Will anyone take it? 5 takeaways from QOs

November 2nd, 2018

Seven free agents received qualifying offers from their 2018 clubs on Friday, giving them 10 days to decide whether to accept a $17.9 million deal for 2019 or test the free-agent market.

The magnificent seven were , , , , , A.J. Pollock and .

• Qualifying offers: Who got one; who didn't?

As a reminder, players like Manny Machado or Josh Donaldson who were traded during the season or those who had previously received a qualifying offer such as or -- or, in the case of , who fits into both categories -- were not eligible to receive the offer.

It's important to remember that only five of the 73 players who have received qualifying offers since the system was put into place in 2012 have accepted, though it should be noted that the rules regarding Draft pick compensation were drastically changed last year. They can be found here.

Here are five takeaways from Friday's qualifying offer deadline:

Who might accept?

Harper, Corbin, Keuchel and Kimbrel are virtual locks to decline the offer, as all four are in line for multiyear deals worth far more than $17.9 million. Pollock, too, will likely turn down the offer, though he's not expected to land the same type of deal as the aforementioned quartet.

Grandal and Ryu are the most interesting cases of the group, though neither is certain to accept. Grandal isn't likely to land a deal worth $17.9 million annually, which would be the fourth-highest average annual value ever for a catcher. But he'll also turn 30 next week, so waiting until next year to land a multiyear deal could be risky, especially when several teams will need catching help this winter.

As for Ryu, who will be pitching in his age-32 season, the $17.9 million salary would likely be much higher than what most industry insiders believe he'll get as an average annual value on a multiyear deal. The Dodgers are apparently willing to overpay Ryu in 2019 in exchange for being able to sign him for only one year.

Hard to Believeland?

The Indians declined to extend offers to , or , which was surely music to their ears (and those of their agents, of course), as they can shop their services without Draft-pick compensation attached to them in free agency.

It wasn't surprising that Cleveland opted not to make offers to the two relievers given the flush relief market, but given their need for outfield help and Brantley's All-Star 2018 season, the decision not to extend a qualifying offer to the left fielder was a bit puzzling.

Bringing the 31-year-old back on a one-year deal would have been a low-risk move for Cleveland, and as a revenue-sharing team, the Indians would have received a pick between the first round and Competitive Balance Round A if Brantley signed a deal elsewhere worth at least $50 million (or after Competitive Balance Round B if it was less than that). Now the Indians will get nothing if Brantley signs with another club.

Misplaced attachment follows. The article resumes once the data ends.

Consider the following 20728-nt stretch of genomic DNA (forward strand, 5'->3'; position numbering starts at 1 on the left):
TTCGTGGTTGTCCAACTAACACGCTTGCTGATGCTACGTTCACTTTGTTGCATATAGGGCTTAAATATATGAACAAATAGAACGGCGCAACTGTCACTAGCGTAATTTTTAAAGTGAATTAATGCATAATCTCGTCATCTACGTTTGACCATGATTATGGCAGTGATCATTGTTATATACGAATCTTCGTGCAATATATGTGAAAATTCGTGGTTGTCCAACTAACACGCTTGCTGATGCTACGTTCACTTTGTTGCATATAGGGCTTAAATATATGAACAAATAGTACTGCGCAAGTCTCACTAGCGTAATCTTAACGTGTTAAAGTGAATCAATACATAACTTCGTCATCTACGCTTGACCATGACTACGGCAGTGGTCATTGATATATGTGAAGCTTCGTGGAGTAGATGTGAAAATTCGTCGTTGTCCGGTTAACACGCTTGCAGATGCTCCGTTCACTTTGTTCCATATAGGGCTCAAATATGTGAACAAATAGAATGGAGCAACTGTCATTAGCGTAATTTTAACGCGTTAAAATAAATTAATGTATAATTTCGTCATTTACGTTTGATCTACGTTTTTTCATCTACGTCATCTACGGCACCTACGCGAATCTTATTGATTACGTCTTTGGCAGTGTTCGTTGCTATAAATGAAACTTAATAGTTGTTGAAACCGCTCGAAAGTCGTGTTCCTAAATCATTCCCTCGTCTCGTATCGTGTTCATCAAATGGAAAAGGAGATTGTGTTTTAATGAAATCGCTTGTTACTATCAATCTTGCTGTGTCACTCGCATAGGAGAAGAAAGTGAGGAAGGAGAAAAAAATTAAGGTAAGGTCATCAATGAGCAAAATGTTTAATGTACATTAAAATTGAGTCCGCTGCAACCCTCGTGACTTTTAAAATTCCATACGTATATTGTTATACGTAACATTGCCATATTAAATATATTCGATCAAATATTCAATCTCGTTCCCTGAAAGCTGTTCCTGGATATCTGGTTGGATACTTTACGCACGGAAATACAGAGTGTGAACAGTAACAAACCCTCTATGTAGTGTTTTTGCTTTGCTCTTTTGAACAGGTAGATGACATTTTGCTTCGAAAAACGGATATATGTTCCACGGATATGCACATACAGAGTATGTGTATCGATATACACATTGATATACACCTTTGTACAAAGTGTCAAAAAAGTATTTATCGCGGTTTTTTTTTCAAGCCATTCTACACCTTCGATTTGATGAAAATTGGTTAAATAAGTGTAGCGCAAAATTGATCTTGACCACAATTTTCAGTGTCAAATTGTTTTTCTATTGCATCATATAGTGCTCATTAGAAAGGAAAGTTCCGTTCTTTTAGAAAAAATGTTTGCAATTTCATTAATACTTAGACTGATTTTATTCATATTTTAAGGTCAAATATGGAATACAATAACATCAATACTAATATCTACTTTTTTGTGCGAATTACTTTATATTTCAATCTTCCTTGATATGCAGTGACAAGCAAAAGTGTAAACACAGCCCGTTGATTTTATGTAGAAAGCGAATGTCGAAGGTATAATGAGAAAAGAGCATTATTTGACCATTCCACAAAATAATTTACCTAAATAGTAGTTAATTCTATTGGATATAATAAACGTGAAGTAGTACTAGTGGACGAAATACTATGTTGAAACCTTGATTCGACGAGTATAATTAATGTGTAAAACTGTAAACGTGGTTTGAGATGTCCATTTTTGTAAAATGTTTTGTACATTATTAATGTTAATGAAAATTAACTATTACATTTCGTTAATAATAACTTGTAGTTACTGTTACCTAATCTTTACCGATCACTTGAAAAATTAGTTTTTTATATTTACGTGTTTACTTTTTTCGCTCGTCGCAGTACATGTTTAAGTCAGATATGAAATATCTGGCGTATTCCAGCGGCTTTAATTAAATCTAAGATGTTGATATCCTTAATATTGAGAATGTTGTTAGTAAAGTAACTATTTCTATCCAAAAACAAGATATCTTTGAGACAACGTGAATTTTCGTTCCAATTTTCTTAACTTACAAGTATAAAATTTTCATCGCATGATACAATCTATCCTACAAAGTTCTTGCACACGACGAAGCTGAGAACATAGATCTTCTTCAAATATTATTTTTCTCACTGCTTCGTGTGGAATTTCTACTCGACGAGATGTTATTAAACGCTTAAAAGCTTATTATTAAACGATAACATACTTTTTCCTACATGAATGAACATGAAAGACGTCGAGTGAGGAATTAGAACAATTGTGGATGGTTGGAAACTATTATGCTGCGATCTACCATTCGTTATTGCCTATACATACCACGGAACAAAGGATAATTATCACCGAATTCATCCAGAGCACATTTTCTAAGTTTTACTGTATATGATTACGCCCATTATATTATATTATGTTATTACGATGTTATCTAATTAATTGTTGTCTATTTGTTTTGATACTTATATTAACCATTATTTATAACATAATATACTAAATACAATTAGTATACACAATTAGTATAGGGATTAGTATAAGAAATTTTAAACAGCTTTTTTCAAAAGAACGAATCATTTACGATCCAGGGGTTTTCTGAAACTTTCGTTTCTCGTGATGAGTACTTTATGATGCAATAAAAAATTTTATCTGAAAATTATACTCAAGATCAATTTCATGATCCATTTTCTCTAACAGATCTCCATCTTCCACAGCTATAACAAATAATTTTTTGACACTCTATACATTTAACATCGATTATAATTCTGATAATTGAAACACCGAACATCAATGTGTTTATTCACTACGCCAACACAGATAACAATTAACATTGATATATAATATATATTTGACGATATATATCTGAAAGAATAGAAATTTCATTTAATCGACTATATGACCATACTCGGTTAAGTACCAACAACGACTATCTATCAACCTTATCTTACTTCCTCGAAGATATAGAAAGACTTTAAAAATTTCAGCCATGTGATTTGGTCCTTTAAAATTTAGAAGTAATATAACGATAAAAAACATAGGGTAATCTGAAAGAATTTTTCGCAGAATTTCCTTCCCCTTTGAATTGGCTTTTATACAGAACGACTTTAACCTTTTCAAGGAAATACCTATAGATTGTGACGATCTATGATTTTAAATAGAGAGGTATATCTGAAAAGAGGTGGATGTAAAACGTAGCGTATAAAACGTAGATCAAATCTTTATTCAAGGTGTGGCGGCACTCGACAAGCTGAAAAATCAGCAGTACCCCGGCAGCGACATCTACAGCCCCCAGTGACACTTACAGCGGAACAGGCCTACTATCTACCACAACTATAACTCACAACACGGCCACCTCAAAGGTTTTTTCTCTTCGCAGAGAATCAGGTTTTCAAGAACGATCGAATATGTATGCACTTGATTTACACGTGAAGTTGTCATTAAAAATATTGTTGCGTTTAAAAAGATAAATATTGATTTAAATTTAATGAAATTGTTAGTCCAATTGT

Whose market might most be affected?

Of the nine players that received -- and rejected -- the offers last year, Mike Moustakas, and Greg Holland are back on the market this year, only this time with no strings attached. The three players were all forced to wait until March to sign for 2018, so could any of this year's crop of players receiving qualifying offers face the same situation?

As mentioned earlier, Harper, Corbin, Kimbrel and Keuchel aren't expected to have any problems finding new contracts, while Pollock should also have several suitors. With several teams in need of catching, Grandal shouldn't have an issue finding a team, leaving Ryu as the lone player of the group who could face a similar fate as last year's trio.

Calculating compensation

The D-backs extended offers to both Corbin and Pollock, assuring that they will receive something if both players elect to sign elsewhere. As a revenue-sharing recipient, that compensation could be significant; Arizona would be awarded a pick between the first round and Competitive Balance Round A for each, provided they sign deals worth at least $50 million as expected.

On the flip side, it was no shock that the Nationals made a qualifying offer to Harper, but if he signs with another team, Washington will receive only a pick after the fourth round of the Draft has been completed because they were one of only two teams to exceed the luxury-tax threshold in 2018. The same goes for the Red Sox and Kimbrel. It's something, but certainly not as much as the revenue-sharing teams will recoup if their qualifying free agents leave town.

Houston, we have no problem

The Astros extended an offer to Keuchel, but they declined to do the same with Charlie Morton and , both of whom will benefit from the decision.

Morton could be seeking a one- or two-year deal, which has been tricky territory in the past for players with picks attached to them. Mid-range players such as Gonzalez have also struggled to garner interest after receiving a qualifying offer in past years, so the jack-of-all-trades should be able to generate interest from a number of teams now that he won't cost them any Draft picks.